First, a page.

85th Annual Meeting of the Society for Military History
Landscapes of War and Peace
April 5 - 8, 2018, Louisville, Kentucky
Title: Race, Labor, Sex, and Memory from the Confederacy to the Korean War
Arwin Smallwood, North Carolina A&T State University
Chris Dixon, Macquarie University
Participant's Paper Title: African Americans and the Korean War: Race, Memory, and the Controversial Case of the 24th Infantry Regiment
Participant's Paper Abstract: In August 1950, just a few weeks after communist armies invaded South Korea, the 24th Infantry Regiment - a segregated all-black unit with a history dating back to the 1860s - found itself confronting North Korean forces at the Pusan Perimeter. Heavily outnumbered, the 24th performed unevenly in combat: while some men showed remarkable courage under the most adverse of circumstances, others fled the field of battle. The story of the 24th Regiment provoked immediate controversy. Where some critics turned to long-established tropes regarding the purported inability of African Americans to withstand the rigors of combat, others blamed the unit's performance on the failings of its leaders, particularly its white officers. Both explanations were thereby framed by notions of 'race.' The case of the 24th was soon linked to wider racial issues, and was used to argue that military authorities should move more promptly to desegregate the US Army, in line with President Truman's 1947 Executive Order 9981. Amid widespread debate, the Army responded by disbanding the 24th Regiment. Yet the history of the 24th remained divisive, as highlighted during the 1990s by the attempts of some black veterans to block the publication of Black Soldier, White Army: The 24th Infantry Regiment in Korea, published under the auspices of the US Army's Center for Military History. By examining the enduring historical and historiographical controversy surrounding the 24th Regiment, this presentation considers the relationship between race, memory, and military history. Part of a larger project examining Black America and the Korean War, this paper also highlights the importance of race in the United States' mid-twentieth-century quest to thwart communism and present itself as an international exemplar of freedom.
Kathleen Alfin, University of Wisconsin-Madison
Participant's Paper Title: Uncle Sugar's Belles: Segregation, Sex, and the U.S. Army in Liberia during the Second World War'
Participant's Paper Abstract: In June of 1942, the United States Army deployed its only 'integrated' unit to Liberia following the ratification of the Defense Areas Agreement in March. Known as United States Army Forces in Liberia (USAFIL), this unit spearheaded the movement of Allied aircraft from North America across the African continent to the Middle East and India. Despite being an integral asset to combat operations in multiple theaters, USAFIL became embroiled in scandal when photographs of white soldiers posing with native women leaked from Liberia in March of 1943. This incident spurred an investigation by the Secretary of War into 'alleged notorious conditions' in the African republic. The subsequent inquiry exposed a complex prostitution operation operated and funded by the U.S. Army with support from the Firestone Company and the Liberian government. This paper explores the U.S Army's segregated prostitution scheme in Liberia and critically examines the conditions that gave rise to it. I also compare and contrast the sex scandal in Liberia with instances of military prostitution elsewhere in Africa, Europe, and Asia during the Second World War. Finally, this paper attempts to tease out the experience of the the Liberian women who engaged in sex work for the U.S. Army and understand the implications it had for them following the conflict.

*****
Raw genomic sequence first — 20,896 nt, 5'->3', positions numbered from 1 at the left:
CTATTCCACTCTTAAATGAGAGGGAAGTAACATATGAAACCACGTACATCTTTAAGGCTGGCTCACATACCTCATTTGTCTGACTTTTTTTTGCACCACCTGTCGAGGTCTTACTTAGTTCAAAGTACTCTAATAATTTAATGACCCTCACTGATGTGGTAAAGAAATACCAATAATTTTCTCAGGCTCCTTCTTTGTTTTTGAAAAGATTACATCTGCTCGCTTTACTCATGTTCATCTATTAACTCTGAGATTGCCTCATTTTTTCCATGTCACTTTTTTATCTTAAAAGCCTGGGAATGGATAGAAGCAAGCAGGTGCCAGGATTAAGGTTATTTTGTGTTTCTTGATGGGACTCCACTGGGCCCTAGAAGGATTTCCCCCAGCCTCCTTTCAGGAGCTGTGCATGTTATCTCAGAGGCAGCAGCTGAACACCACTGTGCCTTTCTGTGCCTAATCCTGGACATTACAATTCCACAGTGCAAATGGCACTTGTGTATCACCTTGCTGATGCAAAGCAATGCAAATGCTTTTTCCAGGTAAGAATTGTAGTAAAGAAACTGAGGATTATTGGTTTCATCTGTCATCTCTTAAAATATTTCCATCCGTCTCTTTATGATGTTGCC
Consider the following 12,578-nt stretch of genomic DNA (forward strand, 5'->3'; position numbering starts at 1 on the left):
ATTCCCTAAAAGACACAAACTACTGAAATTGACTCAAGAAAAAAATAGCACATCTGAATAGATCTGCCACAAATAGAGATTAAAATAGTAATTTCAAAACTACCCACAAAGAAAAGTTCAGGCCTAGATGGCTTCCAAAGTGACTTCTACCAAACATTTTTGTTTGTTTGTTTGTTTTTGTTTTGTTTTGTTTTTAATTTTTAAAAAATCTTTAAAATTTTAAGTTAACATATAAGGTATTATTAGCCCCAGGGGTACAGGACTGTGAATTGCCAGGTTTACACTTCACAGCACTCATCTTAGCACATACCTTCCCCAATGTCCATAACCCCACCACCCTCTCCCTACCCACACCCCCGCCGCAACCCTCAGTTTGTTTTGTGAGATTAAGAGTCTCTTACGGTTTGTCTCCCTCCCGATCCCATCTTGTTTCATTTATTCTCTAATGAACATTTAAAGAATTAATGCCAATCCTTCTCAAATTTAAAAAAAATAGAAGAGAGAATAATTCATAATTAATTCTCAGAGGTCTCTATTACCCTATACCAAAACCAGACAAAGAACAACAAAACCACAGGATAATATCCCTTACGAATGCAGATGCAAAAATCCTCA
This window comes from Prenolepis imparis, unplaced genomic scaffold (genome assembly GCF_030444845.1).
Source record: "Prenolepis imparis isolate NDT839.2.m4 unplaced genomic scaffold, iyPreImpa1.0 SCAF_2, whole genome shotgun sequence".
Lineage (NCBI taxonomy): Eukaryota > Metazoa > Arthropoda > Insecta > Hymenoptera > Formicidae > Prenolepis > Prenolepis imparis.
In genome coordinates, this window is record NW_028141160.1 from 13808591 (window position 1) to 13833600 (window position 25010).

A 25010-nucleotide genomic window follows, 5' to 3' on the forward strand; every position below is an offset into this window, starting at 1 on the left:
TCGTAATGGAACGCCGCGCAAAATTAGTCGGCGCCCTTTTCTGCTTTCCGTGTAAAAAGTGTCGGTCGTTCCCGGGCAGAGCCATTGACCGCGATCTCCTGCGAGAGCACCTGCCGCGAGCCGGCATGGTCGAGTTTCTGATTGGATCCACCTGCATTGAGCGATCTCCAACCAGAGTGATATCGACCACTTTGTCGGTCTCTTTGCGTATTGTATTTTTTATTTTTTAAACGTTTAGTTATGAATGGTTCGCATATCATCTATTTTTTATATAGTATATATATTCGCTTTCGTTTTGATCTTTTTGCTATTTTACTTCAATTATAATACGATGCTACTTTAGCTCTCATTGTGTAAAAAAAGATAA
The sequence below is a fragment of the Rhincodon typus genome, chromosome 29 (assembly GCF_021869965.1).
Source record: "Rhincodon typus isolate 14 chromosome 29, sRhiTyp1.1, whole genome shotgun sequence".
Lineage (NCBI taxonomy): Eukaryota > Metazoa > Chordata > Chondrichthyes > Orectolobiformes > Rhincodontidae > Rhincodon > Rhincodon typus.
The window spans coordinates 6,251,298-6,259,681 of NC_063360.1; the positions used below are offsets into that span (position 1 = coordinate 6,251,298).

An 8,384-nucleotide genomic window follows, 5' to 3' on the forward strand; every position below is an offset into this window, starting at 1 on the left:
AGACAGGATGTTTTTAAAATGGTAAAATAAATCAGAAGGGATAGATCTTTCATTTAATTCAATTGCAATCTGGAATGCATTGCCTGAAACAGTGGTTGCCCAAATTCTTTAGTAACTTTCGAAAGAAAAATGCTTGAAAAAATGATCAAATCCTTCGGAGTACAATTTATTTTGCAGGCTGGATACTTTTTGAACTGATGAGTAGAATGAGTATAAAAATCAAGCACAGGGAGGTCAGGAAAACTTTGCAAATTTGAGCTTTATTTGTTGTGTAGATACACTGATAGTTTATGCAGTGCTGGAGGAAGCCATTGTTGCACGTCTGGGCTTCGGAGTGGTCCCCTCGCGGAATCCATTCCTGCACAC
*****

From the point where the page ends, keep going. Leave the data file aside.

Caroline Newhall, UNC Chapel Hill
Participant's Paper Title: Worked to Death: Black POWs as Slave Labor in the Confederacy's Carceral Landscape
Participant's Paper Abstract: Black prisoners of war had no physical spaces around which to create a shared memory after the American Civil War. While the names Andersonville, Elmira, Libby, and many others served as nodes of common trauma shared by tens of thousands of white POWs, a few thousand black POWs diffused across the Confederacy as reclaimed slave labor. My paper argues that the Confederacy itself served as black POWs' carceral landscape; masters and plantations, as much as militaries and prisons, enforced a white supremacist social order. The Confederacy required no new systems for handling black soldiers, but rather adapted its extant slave codes to the demands of warfare. Black POWs traveled with Confederate armies as enslaved laborers, were returned to their former owners, sold off to new masters, and put to work on fortifications. Black POWs spread across the Confederate landscape as they were visibly unmade as soldiers and remade as slaves. This paper will use black POWs' testimony in their pension files to demonstrate that the Confederacy's vested interest in black men as enslaved property and labor often resulted in black POWs' forced labor rather than incarceration in military prisons. Black POWs' vulnerability as reclaimed slaves made it difficult to condense their narrative into a clear and comprehensive picture within the larger context of the Civil War. Historians have understandably focused on those black POWs who languished in military prisons such as Andersonville in large part due to the availability of the Official Records of the armies and navies and white POWs' accounts of black prisoners in their postwar memoirs. As I will argue, however, the majority of black POWs appear to have been used, reclaimed, or sold as labor rather than sequestered away in prison camps.